Egypt’s Court Upholds Ever Given Crew Detention, Says Ship Can’t Leave Yet

In a major setback for the Indian crew of the Suez Canal grounded ship Ever Given, a local court in Egypt has upheld the Suez Canal Authority’s decision to detain the ship and its crew for compensation.

The Japanese shipping company who owns the vessel had appealed against the SCA’s move in a local court in Ismailia hoping to get some relief. However, the court had decided in favour of SCA and rejected the appeal, pushing the next hearing to May 22nd.

Meanwhile, the SCA has allowed 3 crew members to go back home to India as their contracts expired. 3 new seafarers from India have replaced them now.

Evergreen Ever Given - Suez Canal
Image Credits: MOJO STORY – YouTube

The Suez Canal Authorities had made it clear that the crew members are free to leave only when there’s enough crew on the ship along with the captain. So, the replacement had to happen. The new crew have been tested according to the covid protocol and found to be negative. They have been put in quarantine cabins for the next 7 days according to covid protocol.

The minimum workforce requirement to set sail once the legal dispute is cleared would be to have all 25 crew present onboard the vessel. Earlier in April, 2 crew had been relieved on personal grounds.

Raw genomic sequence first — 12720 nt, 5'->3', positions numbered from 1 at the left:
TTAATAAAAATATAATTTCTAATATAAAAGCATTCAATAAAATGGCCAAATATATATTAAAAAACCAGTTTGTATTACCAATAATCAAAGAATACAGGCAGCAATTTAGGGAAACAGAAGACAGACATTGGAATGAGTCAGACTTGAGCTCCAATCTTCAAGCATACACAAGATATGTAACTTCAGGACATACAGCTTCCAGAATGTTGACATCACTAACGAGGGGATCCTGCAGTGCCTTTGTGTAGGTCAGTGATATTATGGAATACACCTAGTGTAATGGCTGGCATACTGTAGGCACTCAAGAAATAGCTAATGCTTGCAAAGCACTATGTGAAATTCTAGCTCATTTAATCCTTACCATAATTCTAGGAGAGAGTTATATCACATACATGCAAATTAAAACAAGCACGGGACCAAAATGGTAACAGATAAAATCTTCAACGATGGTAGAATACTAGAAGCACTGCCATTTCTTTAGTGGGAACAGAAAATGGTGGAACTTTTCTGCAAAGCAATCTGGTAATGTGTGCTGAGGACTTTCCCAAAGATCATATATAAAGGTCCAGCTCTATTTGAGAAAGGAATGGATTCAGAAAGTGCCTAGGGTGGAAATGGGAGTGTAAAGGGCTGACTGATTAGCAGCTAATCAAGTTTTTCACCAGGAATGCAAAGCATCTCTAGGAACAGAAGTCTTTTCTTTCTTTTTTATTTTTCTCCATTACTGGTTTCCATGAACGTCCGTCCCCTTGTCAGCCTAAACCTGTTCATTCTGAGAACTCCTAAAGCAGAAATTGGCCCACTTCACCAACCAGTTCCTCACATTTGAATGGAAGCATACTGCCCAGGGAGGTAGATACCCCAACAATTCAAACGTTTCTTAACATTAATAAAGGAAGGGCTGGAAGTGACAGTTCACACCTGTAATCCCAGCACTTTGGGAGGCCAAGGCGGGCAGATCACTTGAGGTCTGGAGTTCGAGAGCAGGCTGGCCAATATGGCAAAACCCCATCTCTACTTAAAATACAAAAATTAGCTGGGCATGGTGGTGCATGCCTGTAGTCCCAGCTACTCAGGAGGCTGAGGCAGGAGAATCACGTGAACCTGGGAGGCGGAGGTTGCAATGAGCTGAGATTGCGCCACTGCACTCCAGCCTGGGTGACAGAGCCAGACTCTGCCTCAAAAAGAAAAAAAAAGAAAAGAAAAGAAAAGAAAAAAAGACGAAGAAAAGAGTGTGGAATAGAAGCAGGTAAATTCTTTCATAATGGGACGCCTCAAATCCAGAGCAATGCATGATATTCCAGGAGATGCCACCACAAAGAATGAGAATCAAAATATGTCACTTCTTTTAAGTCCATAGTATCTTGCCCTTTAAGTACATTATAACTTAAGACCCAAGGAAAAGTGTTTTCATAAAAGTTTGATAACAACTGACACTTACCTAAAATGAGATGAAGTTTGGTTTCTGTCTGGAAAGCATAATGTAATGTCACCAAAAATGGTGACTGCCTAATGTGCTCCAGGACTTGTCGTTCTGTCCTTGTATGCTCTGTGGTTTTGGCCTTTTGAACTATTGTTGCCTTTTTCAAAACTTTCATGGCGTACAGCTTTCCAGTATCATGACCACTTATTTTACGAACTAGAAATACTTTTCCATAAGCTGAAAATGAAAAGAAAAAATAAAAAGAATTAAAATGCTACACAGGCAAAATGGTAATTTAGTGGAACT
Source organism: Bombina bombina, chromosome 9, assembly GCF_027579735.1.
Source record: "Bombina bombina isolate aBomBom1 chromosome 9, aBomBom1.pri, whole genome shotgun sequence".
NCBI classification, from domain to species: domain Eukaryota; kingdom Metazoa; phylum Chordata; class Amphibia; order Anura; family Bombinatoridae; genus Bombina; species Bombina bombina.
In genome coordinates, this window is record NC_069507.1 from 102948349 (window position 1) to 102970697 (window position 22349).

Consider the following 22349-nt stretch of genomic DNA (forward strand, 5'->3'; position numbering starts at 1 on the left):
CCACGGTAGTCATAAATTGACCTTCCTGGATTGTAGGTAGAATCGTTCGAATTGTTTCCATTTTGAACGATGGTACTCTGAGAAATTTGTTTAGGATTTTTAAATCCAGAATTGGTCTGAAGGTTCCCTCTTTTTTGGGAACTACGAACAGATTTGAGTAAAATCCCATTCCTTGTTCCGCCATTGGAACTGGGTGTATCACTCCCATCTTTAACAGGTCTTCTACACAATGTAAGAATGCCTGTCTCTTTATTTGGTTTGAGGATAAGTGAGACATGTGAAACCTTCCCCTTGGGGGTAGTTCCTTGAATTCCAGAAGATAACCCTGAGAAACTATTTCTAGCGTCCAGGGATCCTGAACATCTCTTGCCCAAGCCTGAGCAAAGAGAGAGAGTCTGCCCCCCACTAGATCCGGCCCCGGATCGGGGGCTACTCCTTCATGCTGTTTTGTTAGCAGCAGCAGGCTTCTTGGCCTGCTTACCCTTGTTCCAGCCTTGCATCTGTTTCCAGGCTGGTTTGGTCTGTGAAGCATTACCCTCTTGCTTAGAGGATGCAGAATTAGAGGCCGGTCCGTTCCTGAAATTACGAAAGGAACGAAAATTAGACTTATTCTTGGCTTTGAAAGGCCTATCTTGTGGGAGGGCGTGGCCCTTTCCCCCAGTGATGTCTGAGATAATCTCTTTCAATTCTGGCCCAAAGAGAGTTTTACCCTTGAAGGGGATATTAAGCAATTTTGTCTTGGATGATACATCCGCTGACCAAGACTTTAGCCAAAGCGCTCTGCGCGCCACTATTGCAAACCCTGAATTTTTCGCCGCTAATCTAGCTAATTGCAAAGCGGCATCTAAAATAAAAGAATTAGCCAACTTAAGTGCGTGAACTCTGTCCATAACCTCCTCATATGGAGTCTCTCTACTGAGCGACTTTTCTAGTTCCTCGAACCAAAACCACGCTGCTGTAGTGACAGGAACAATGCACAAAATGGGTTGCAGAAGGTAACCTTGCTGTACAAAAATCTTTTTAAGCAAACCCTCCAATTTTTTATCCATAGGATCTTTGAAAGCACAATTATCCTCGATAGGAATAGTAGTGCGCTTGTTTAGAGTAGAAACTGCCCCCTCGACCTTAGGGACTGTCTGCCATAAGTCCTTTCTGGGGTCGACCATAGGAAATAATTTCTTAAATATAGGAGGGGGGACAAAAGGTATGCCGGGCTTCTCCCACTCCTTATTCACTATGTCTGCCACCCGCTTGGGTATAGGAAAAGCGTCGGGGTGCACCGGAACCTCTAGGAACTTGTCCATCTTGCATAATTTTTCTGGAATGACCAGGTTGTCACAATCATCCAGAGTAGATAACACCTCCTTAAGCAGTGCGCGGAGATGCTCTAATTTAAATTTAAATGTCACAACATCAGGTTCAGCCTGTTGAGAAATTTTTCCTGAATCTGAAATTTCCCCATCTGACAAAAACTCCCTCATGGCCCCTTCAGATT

The SCA has demanded 916$ million as compensation from the Japanese company Shoei Kisen Kaisha and the Taiwanese charterer Evergreen. The compensation includes the salvage cost of the vessel and the loss of transit revenue incurred by the Canal Authorities.

The ship had run aground on 23rd March and had been reported on 29th March with the help of a dozen of tugs. The ship management company Bernhard Schulte Shipmanagement (BSM), who has been managing the vessel has revealed that no pollution or damage or mechanical failure was cited in the initial report to validate the claim.

As such the shipowner and the other parties involved in the matter have refused to pay the exorbitant compensation amount.

Meanwhile, seafarers unions in India have sounded the alarm bell saying that the seafarers are being held ransom for compensation and there have been examples of going this badly. The ship has been impounded in the Great Bitter Lake, outside the canal since 13th April.

BSM had revealed earlier that the crew is safe and conducting the day-to-day operations of the vessel in good spirits. Routine fire checks and safety drills have been performed regularly along with regular maintenance work.

Ian Beveridge the CEO of BSM has repeatedly said that their priority is the safety and well being of the crew and they have been in touch with the seafarers and their families. The company has extended all possible support to the crew.

The whole crew have internet and other communication access to connect with their families. They have been given their full wages and an adequate supply of food and water.

Even visitors have been given to visit the crew. ITF representatives had visited the crew back on April 18th. Meanwhile, the Mission for Seafarers has been providing emotional and spiritual support to the crew.


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